Sudden Cardiac Arrest (SCA)

  • What is Sudden Cardiac Arrest?

    Your heart is an amazing muscle that beats over 100,000 times per day to keep blood and oxygen pumping around your body, and beats continuously throughout your entire life without taking a break or stopping to rest! The beating of the heart is controlled by an electrical conduction system that causes the heart muscle to contract rhythmically and in an organized manner. Sudden Cardiac Arrest (SCA) occurs when there is a problem with the heart’s electrical conduction system which causes the chambers of the heart to beat irregularly and start to quiver or “fibrillate.” When the heart fibrillates, blood stops pumping throughout the body and within minutes, the heart stops beating and the person experiences sudden cardiac arrest. The person stops breathing, becomes unconscious, and collapses. Without quick intervention including cardiopulmonary resuscitation (CPR) and defibrillation with an automated external defibrillator (AED), the person will die.

    Who is at Risk for Sudden Cardiac Arrest?

    Sudden cardiac arrest can happen to anyone, and while rare in children it unfortunately does happen. Sudden cardiac arrest tends to occur in children during exercise or athletic sports activities, and is a leading cause of death in student athletes between the ages of 10-19 years old. Risk factors for children include being male, having heart disease or structural abnormalities of the heart, or having an abnormal heart rhythm. Other risk factors include being overweight or obese, having high blood pressure, exposure to drugs (especially illicit drugs that cause the heart to beat quickly), and family history such as having a family member who experienced sudden cardiac death before age 50. Occasionally a sudden hard blow to the chest can cause the heart to fibrillate and cause sudden cardiac arrest; this is known as “commotio cordis.”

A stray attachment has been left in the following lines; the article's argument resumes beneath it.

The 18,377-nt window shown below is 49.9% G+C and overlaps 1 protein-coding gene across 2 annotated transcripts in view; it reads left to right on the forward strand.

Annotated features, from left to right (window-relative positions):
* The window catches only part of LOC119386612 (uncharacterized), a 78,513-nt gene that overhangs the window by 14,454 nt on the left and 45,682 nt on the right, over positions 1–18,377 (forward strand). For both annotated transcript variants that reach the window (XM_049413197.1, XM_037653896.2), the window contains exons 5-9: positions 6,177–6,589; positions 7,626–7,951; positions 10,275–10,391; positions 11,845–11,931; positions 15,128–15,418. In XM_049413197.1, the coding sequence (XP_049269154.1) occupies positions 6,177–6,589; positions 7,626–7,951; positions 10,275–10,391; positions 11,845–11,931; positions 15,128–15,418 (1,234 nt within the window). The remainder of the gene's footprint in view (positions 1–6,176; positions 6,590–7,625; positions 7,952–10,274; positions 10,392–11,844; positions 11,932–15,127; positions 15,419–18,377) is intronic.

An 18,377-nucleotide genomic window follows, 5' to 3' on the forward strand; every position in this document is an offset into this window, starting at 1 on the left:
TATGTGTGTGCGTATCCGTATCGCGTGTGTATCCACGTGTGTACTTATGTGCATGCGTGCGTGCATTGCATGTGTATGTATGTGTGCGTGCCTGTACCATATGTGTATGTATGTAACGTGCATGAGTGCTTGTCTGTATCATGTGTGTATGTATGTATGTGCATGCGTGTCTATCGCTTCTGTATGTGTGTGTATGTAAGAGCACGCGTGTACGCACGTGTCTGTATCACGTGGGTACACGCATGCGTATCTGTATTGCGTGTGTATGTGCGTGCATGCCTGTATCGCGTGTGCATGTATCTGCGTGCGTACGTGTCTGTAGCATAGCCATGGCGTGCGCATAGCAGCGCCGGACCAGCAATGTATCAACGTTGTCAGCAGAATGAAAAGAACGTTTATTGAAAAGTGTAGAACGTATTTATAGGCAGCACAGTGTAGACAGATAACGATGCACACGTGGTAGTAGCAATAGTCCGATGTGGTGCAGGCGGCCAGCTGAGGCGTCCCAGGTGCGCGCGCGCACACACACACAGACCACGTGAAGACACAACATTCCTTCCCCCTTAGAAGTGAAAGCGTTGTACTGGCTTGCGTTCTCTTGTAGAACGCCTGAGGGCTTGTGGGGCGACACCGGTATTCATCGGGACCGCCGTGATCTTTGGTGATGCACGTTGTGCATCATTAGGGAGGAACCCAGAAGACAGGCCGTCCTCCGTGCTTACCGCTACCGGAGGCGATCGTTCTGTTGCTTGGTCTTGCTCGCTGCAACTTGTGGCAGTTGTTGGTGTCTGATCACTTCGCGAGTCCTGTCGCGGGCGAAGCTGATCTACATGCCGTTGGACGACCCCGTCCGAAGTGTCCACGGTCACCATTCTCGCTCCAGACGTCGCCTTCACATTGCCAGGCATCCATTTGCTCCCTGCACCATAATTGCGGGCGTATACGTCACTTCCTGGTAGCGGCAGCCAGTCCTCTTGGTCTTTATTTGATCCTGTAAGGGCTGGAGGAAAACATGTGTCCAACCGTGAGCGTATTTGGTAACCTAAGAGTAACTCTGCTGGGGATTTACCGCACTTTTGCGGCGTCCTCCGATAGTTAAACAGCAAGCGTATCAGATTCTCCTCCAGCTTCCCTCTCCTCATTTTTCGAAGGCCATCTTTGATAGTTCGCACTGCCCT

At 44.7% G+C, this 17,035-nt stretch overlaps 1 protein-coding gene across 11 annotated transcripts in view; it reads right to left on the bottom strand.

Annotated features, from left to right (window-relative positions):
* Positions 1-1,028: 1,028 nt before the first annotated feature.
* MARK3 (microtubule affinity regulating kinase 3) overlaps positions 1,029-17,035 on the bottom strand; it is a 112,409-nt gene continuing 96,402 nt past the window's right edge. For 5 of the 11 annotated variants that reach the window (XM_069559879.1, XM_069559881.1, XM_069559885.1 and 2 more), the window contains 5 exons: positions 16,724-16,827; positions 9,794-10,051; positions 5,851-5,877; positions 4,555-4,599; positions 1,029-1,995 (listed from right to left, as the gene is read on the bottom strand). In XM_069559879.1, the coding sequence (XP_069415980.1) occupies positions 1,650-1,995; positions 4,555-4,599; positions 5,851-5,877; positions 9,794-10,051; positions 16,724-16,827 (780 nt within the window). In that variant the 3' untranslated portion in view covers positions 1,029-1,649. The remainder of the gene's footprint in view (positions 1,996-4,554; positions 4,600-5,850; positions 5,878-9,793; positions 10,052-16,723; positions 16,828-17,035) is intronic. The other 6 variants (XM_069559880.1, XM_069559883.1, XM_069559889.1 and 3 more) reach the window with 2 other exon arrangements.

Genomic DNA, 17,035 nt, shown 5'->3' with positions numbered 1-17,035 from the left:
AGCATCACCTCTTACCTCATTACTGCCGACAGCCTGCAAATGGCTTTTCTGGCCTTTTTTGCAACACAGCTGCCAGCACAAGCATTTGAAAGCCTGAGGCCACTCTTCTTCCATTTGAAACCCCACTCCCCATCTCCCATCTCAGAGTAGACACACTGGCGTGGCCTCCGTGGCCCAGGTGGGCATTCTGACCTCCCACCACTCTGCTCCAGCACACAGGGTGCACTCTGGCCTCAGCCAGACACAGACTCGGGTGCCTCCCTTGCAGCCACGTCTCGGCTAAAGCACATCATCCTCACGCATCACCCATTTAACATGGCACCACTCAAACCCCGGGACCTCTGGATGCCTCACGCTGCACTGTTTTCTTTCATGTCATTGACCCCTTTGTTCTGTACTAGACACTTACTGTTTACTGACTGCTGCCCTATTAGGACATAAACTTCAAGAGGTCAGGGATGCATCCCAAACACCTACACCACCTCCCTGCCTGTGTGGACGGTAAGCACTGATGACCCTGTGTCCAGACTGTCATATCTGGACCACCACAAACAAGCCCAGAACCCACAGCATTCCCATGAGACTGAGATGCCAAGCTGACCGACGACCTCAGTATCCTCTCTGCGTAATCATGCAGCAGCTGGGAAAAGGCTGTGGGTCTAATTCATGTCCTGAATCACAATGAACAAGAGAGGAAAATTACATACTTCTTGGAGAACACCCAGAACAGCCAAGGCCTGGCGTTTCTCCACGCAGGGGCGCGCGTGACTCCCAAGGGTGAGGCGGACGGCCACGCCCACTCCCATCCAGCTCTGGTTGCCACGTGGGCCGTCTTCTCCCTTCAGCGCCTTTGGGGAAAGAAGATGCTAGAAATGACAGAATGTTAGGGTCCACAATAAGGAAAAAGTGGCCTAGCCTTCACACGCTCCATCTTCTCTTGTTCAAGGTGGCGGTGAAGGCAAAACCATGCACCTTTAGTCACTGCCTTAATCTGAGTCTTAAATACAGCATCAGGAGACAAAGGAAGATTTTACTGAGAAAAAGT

Adults are also at risk for sudden cardiac arrest, with more than 350,000 total adult deaths from sudden cardiac arrest outside of hospitals each year.

    Are There Warning Signs or Symptoms of Sudden Cardiac Arrest?

    Sudden cardiac arrest typically occurs without warning and is completely unexpected. However, in about a third of cases, warning signs are present but are frequently ignored or attributed to something else. Warning signs include chest pain during exercise, extreme fatigue with activity, feeling dizzy, lightheaded, or fainting, seizure activity that occurs with exercise, feeling like the heart is racing, or feeling a sensation of the heart beating hard or irregularly (“having palpitations”).

    Can Sudden Cardiac Arrest be Prevented?

    One of the best ways to prevent sudden cardiac arrest is to know if your child has a predisposing health condition or a family history of heart problems that increases their risk of a sudden cardiac arrest. Regular (annual) well-child checkups and sports physicals with a healthcare provider can help to identify risk factors or heart problems that need to be addressed, to make sure your student is healthy and ready for exercise and athletics. All student athletes participating in middle and high school athletics must have a sports physical prior to being allowed to play, but children, especially student athletes, may not tell an adult or coach they are having symptoms because they are afraid they will not be able to continue in their sport. They may also not know or recognize their symptoms are an indication of an impending life-threatening event. Educating and empowering our children to report when they don’t feel well is an important step in intervening before a problem occurs!

    The Olathe Public Schools opens its facilities several times throughout the year for students and families to have access to youth cardiac screenings. Check social media and district news outlets for information about these events throughout the year.

    Treatment for Sudden Cardiac Arrest

    When a sudden cardiac arrest occurs, responding immediately with CPR and defibrillation with an AED, along with activating the emergency response system by calling 911, can dramatically increase the chances of survival. High quality CPR helps to keep blood and oxygen pumping through the body, and the AED can stop the heart from fibrillating and restore a normal heart rhythm. Olathe School District PE teachers, coaches, athletic trainers, and school nurses are trained in CPR and AED use, and can respond to a sudden cardiac arrest. Additionally, every district building has at least one AED, and the middle and high schools have several AEDs. Athletic trainers also have AEDs that they bring to events so that they are readily available. The district activity centers (ODAC and CBAC) also have several AEDs. We highly recommend that everyone learns how to perform CPR and use an AED. There are many resources (see below) in Johnson County where anyone can learn how to perform CPR.


    More Information About Sudden Cardiac Arrest:

    Local Agencies Offering CPR/AED training: